Last night, as I scrolled through my Twitter feed, I came across a post by Scholastic
Which led me to this page on facebook, a page filled with stories of readers and their experiences with the last of the Harry Potter series. I only read a few posts, but they reminded me how the first book and the last book punctuated two very important moments in my life, and how this book-to-life alignment made my life magical in a strangely real way.
Harry Potter and the Sorcerer’s Stone (Book 1) was a tattered paperback passed along to me by my friend Julia from an elementary school teacher named Lisa Lord whom we had worked with in the Durham Public Schools. Julia came to visit me in Brooklyn, where I had moved in June of 1999, and left the book. I read it as fall descended in earnest on New York City; it was my first change of season as a new New Yorker, and a blurred line emerged between the book and my life. When leaves blew across my path while walking home, I saw them was a sign of magic. Clouds passing over a full moon seemed to tell of another plane of magical existence around me. The smell of a fireplace burning, a brisk cold wind, a rat scurrying around garbage cans–all of these experiences were new to me, and, when aligned with my reading of Book 1, seemed to be indicators of a magical world. The magic of the book seeped into my life; I couldn’t distinguish the two.
Of course, I was also totally depressed that I was obviously a muggle.
I read the next five books with the dedication of a true fan. The fourth book, Harry Potter and the Goblet of Fire, was released on my birthday (July 8) in 2000–the year I turned 26. I waited in line with my friends Erin and Virgil, we drew lipstick lightening bolts on our foreheads, they made me a Harry Potter themed cake and brought it to The Community Bookstore on Seventh Avenue in Park Slope where we stood next to John Turturro waiting for our copies. But I never felt that magical connection again until the last book.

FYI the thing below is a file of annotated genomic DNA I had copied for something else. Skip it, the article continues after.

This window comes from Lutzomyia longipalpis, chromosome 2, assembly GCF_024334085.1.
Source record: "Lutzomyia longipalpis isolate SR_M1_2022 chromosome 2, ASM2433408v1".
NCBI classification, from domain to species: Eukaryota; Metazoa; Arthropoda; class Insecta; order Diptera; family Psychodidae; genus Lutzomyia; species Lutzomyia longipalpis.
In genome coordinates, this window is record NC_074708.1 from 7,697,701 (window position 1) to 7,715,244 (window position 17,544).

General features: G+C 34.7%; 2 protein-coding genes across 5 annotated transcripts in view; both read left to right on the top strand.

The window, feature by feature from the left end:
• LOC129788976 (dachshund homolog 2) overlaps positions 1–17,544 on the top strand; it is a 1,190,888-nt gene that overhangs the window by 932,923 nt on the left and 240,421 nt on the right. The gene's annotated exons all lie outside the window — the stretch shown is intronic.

Book 7, the last book, was released July 21, 2007. My close friend and downstairs neighbor Eric had died unexpectedly May 31. I had given birth to my first child, my daughter Alexandra, June 25th. Life as I knew it had been turned upside down a couple of times with the subtraction of my friend and the addition of my daughter. I was sleepless and sitting up all night with this small, animal-like baby at my chest, rocking her and watching the sun rise across backyards in Brooklyn, crying from hormones and the vice-like grip of grief in my chest, and reading Harry Potter and the Deathly Hollows. The book was dark yet hopeful–it mirrored my life at the time. Again, like in the Fall of 1999, everything around me took on a bizarre magical realism. Leaves blowing in a summer breeze seemed possessed by something other than wind, sounds from the street were coded with meaning, the oppressive heat was villainous and the cold rush of the air conditioner was a ghost entering the room. Reality and fantasy blurred as I read that last book, as my life rearranged itself into a new normal, and again the events of my life and a Harry Potter book strangely aligned.
I have friends who don’t read fiction, and I don’t understand them. Fiction has always been my escape, a lens through which I can better made sense of everything in my life. And every so often there’s a book that provides me with an unexpected dose of just what I need that that very moment of existence; it imprints itself on me so that I never forget how its words affected me as I read them years and years ago.